Metalworking intensifies in the IA and Webster uses the examples of the bronzetti and hoards such as at S’Arcu ‘e is Forros to demonstrate the skills of the Nuragic communities in this period. Although the increase in contact, metalworking and change in settlement structure seem to imply a more urban situation in Sardinia, production was still carried out on a local level, with each community producing for itself and perhaps creating a surplus – not enough, however, to lead to what could be called ‘international’ trade.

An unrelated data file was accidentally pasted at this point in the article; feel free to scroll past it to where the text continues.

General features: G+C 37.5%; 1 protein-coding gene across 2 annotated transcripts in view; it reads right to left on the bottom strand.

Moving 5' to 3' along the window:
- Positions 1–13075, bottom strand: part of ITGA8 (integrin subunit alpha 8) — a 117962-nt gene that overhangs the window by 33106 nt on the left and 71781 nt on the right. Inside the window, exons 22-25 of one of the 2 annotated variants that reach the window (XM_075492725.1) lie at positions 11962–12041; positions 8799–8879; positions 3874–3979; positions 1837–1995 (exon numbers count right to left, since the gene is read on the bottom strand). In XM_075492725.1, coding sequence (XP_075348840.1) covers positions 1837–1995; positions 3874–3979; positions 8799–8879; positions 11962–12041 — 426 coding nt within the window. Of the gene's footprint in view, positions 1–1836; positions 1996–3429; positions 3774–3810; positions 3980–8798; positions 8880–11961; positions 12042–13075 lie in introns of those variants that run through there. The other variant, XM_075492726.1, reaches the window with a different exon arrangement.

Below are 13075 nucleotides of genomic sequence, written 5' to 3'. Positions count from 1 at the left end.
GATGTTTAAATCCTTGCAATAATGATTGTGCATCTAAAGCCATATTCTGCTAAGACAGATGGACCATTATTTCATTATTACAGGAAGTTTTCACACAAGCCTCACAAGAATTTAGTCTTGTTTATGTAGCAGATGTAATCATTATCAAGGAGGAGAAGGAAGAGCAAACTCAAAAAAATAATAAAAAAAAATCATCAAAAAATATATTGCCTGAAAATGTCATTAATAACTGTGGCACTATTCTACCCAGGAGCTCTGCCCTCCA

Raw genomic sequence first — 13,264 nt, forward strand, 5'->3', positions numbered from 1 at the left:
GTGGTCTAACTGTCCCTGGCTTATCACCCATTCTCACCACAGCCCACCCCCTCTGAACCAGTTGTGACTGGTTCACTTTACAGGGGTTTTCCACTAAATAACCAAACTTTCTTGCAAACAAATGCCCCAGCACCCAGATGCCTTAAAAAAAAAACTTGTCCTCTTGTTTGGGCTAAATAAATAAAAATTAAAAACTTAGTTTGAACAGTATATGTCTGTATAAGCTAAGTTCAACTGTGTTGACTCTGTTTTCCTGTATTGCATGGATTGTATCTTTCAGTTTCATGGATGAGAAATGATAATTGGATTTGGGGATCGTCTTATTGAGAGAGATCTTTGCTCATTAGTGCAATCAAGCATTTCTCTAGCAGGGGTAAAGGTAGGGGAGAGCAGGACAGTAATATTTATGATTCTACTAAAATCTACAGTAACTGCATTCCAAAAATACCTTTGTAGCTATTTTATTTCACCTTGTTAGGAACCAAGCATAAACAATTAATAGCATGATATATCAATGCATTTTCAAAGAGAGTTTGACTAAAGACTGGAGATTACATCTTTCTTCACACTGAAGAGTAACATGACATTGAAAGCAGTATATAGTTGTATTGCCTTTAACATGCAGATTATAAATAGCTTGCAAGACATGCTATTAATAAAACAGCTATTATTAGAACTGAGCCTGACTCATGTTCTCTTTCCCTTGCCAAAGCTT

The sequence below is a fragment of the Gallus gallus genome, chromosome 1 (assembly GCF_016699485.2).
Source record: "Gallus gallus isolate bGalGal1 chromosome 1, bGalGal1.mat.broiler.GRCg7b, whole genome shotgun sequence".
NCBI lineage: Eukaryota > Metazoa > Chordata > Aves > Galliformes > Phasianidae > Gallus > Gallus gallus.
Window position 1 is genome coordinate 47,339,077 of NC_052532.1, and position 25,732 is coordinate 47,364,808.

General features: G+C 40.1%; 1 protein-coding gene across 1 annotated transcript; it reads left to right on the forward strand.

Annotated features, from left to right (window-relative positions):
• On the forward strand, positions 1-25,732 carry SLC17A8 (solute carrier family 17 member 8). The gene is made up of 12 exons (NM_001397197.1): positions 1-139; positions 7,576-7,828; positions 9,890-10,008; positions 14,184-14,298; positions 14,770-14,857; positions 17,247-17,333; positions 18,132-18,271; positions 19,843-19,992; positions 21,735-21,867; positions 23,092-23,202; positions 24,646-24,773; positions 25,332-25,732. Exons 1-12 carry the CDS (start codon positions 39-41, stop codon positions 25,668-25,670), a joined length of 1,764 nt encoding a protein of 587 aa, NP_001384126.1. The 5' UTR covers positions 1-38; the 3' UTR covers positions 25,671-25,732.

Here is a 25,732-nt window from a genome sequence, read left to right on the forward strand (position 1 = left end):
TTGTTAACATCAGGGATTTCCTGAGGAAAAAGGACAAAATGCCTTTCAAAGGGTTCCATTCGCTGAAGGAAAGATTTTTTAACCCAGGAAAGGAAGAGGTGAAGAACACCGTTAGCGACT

Webster highlights the evidence for an increase in trade in the IA but evidence is scarce. It is clear from sites such as Sant’Imbenia and S’Arcu ‘e is Forros that, in some areas, there was an increase in foreign contact from at least the 9th century. Until the foundation of Phoenician settlements in the mid-8th century BC, however, foreign material is basically made up of small portable prestige items, mainly in bronze, with Sant’Imbenia being the only Nuragic village with reasonable numbers of items related to trade. At other sites, these items could be more easily classified as part of a process of gift exchange, especially since they are often found in sanctuaries. Webster notes that there is even less evidence for exported material, although it is surprising that he does not mention the large numbers of 8th century Nuragic amphorae found at Carthage and thought to have transported wine (Bechtold and Docter 2010).6